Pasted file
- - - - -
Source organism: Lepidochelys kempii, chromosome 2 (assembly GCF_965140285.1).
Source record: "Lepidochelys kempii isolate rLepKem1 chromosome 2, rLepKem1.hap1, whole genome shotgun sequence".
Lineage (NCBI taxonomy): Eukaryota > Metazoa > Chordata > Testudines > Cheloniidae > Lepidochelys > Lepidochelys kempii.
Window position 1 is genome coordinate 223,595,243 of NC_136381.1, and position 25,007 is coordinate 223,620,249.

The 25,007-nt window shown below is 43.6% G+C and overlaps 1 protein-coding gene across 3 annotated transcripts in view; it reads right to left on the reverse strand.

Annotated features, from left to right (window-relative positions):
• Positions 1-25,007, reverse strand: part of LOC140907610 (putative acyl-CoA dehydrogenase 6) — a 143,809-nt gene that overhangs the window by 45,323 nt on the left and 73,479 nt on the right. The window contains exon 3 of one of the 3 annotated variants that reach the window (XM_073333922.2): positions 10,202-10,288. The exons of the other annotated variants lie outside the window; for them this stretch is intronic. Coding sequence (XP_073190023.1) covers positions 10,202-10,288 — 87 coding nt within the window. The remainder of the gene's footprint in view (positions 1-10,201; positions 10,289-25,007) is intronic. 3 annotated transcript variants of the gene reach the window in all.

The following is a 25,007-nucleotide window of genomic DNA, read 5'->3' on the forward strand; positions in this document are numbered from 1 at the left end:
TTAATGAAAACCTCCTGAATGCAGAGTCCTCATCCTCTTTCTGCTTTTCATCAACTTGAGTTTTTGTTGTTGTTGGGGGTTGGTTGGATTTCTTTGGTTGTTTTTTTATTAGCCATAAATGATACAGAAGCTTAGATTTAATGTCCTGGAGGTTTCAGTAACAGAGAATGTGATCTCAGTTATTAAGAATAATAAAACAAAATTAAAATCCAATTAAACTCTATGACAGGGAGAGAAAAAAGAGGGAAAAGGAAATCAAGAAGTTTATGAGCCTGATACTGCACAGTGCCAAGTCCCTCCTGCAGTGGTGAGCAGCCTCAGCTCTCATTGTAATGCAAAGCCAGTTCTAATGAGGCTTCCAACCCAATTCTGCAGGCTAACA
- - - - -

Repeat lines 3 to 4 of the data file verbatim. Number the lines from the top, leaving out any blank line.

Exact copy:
Lineage (NCBI taxonomy): Eukaryota > Metazoa > Chordata > Testudines > Cheloniidae > Lepidochelys > Lepidochelys kempii.
Window position 1 is genome coordinate 223,595,243 of NC_136381.1, and position 25,007 is coordinate 223,620,249.